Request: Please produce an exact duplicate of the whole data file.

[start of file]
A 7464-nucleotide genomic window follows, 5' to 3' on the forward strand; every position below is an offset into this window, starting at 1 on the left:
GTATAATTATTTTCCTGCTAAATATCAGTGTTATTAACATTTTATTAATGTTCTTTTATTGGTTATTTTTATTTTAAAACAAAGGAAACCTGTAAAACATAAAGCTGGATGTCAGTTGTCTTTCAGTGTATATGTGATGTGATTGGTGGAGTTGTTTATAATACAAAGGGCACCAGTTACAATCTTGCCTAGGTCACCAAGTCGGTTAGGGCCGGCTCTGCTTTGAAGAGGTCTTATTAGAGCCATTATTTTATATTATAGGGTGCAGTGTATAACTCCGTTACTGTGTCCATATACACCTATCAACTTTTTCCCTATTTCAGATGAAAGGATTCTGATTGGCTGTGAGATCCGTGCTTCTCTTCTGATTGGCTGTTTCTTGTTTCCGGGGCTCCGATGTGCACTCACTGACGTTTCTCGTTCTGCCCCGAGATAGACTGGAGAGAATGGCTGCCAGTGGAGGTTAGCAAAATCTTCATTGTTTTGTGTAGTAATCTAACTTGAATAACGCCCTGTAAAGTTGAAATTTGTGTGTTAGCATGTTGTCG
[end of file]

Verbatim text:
A 7464-nucleotide genomic window follows, 5' to 3' on the forward strand; every position below is an offset into this window, starting at 1 on the left:
GTATAATTATTTTCCTGCTAAATATCAGTGTTATTAACATTTTATTAATGTTCTTTTATTGGTTATTTTTATTTTAAAACAAAGGAAACCTGTAAAACATAAAGCTGGATGTCAGTTGTCTTTCAGTGTATATGTGATGTGATTGGTGGAGTTGTTTATAATACAAAGGGCACCAGTTACAATCTTGCCTAGGTCACCAAGTCGGTTAGGGCCGGCTCTGCTTTGAAGAGGTCTTATTAGAGCCATTATTTTATATTATAGGGTGCAGTGTATAACTCCGTTACTGTGTCCATATACACCTATCAACTTTTTCCCTATTTCAGATGAAAGGATTCTGATTGGCTGTGAGATCCGTGCTTCTCTTCTGATTGGCTGTTTCTTGTTTCCGGGGCTCCGATGTGCACTCACTGACGTTTCTCGTTCTGCCCCGAGATAGACTGGAGAGAATGGCTGCCAGTGGAGGTTAGCAAAATCTTCATTGTTTTGTGTAGTAATCTAACTTGAATAACGCCCTGTAAAGTTGAAATTTGTGTGTTAGCATGTTGTCG